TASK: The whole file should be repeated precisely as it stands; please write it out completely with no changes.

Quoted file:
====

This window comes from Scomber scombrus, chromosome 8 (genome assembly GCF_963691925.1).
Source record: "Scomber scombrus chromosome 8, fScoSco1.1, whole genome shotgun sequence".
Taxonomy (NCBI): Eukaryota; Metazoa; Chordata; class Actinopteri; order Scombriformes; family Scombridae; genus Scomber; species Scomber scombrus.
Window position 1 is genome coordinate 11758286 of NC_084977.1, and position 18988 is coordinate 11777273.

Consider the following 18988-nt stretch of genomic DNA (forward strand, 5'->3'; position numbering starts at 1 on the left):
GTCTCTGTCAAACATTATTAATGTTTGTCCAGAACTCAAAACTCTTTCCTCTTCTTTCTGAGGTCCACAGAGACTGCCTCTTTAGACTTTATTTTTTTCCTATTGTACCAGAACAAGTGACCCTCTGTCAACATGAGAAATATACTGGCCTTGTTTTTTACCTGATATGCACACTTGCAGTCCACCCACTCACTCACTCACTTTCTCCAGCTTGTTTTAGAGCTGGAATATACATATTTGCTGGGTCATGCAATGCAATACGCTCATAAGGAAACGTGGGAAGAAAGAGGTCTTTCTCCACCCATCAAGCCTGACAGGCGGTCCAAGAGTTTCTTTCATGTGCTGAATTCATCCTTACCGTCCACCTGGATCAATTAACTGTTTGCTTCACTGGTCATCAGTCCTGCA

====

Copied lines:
This window comes from Scomber scombrus, chromosome 8 (genome assembly GCF_963691925.1).
Source record: "Scomber scombrus chromosome 8, fScoSco1.1, whole genome shotgun sequence".
Taxonomy (NCBI): Eukaryota; Metazoa; Chordata; class Actinopteri; order Scombriformes; family Scombridae; genus Scomber; species Scomber scombrus.
Window position 1 is genome coordinate 11758286 of NC_084977.1, and position 18988 is coordinate 11777273.

Consider the following 18988-nt stretch of genomic DNA (forward strand, 5'->3'; position numbering starts at 1 on the left):
GTCTCTGTCAAACATTATTAATGTTTGTCCAGAACTCAAAACTCTTTCCTCTTCTTTCTGAGGTCCACAGAGACTGCCTCTTTAGACTTTATTTTTTTCCTATTGTACCAGAACAAGTGACCCTCTGTCAACATGAGAAATATACTGGCCTTGTTTTTTACCTGATATGCACACTTGCAGTCCACCCACTCACTCACTCACTTTCTCCAGCTTGTTTTAGAGCTGGAATATACATATTTGCTGGGTCATGCAATGCAATACGCTCATAAGGAAACGTGGGAAGAAAGAGGTCTTTCTCCACCCATCAAGCCTGACAGGCGGTCCAAGAGTTTCTTTCATGTGCTGAATTCATCCTTACCGTCCACCTGGATCAATTAACTGTTTGCTTCACTGGTCATCAGTCCTGCA